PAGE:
Most people have never taken the time to think about how candles work because they seem so simple. Well that’s true and false depending on your idea of simple. There are only two parts that create a working candle. The first is fuel, which is a type of wax, and the second is wick, which is made from different types of absorbent thread.
The wick must have one of two important properties for the candle to burn. It must be made of a naturally absorbent fiber (like a towel) or it must have a strong capillary action. Capillary action is the tendency of liquid to move uphill (against gravity) in a thin tube or porous material, such as a fiberglass wick in an oil lamp. The vast majority of highlights are naturally absorbent. If you were to handle a piece of unwaxed wick, it would feel like a soft string and would absorb water very well. It is this property that allows the wick to carry (absorb) the liquid wax into the flame so that combustion continues.
When a candle wick is lit, the wax on and near the wick melts. The molten wax is absorbed by the wick and the heat from the flame vaporizes it as it approaches the flame. Then the wax vapor is burned. To prove that the vapor is burning and not the liquid, two experiments can be performed:
- Place one end of a metal or glass tube (3 to 6 inches long) into a candle flame at a 45-degree angle and light the other end. The wax vapor flows through the tube and is the fuel for the second flame.
- After blowing out a candle, observe the white smoke emitted from the candle. This smoke is actually wax vapor that has condensed and makes it visible. The jet will continue as long as the wick is hot enough to vaporize the wax. If the current is touched with a flame, it will go out and relight the wick.
Two questions remain unanswered. Why doesn’t the wick burn and why doesn’t the rest of the candle catch fire? First, the wick is protected by the constant flow of liquid wax. Since the liquid wax won’t burn, neither will the wick. This is exactly the same as the old trick of boiling water in a paper cup over a campfire. The mug will not burn as long as there is water inside to keep it cool.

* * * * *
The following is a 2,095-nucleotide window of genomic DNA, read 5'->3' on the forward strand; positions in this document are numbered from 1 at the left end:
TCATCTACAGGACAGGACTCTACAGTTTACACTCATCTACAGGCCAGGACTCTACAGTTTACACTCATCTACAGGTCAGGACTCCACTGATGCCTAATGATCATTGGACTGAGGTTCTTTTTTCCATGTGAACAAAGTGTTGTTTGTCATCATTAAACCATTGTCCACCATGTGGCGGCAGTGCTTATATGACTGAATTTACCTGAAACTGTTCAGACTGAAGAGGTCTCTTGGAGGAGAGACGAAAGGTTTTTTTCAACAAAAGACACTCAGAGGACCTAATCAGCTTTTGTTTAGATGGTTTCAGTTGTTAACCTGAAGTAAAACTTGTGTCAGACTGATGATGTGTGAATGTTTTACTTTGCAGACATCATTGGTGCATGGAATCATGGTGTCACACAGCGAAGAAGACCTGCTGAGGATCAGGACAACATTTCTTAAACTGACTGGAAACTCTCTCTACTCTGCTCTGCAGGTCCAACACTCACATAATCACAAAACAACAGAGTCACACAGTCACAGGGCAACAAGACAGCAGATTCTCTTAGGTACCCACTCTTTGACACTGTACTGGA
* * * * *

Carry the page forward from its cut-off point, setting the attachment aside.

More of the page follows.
Second, the candle will not catch fire because the pool of molten wax has not reached its flash point (temperature at which a liquid will vaporize to form a flammable mixture in air). Molten wax will ignite on its own just like cooking oil, motor oil, or charcoal, but it should heat up to its flash point. The only point on a candle where the temperature is this high is the base of the flame. It is in this exact spot that only a small amount of wax is vaporized and burned at a time. This is the reason why a candle burns slowly.
In summary, we have explored the different elements of a candle. Although there are only two parts that work, the wick and the wax, variables such as capillary action, fire, and flash points play a determining role in whether or not a candle will successfully light and burn.
For more information on soy candles, visit Soy Candle Depot’s Soy Candle 101 and the FAQ pages at Soy Candle Depot.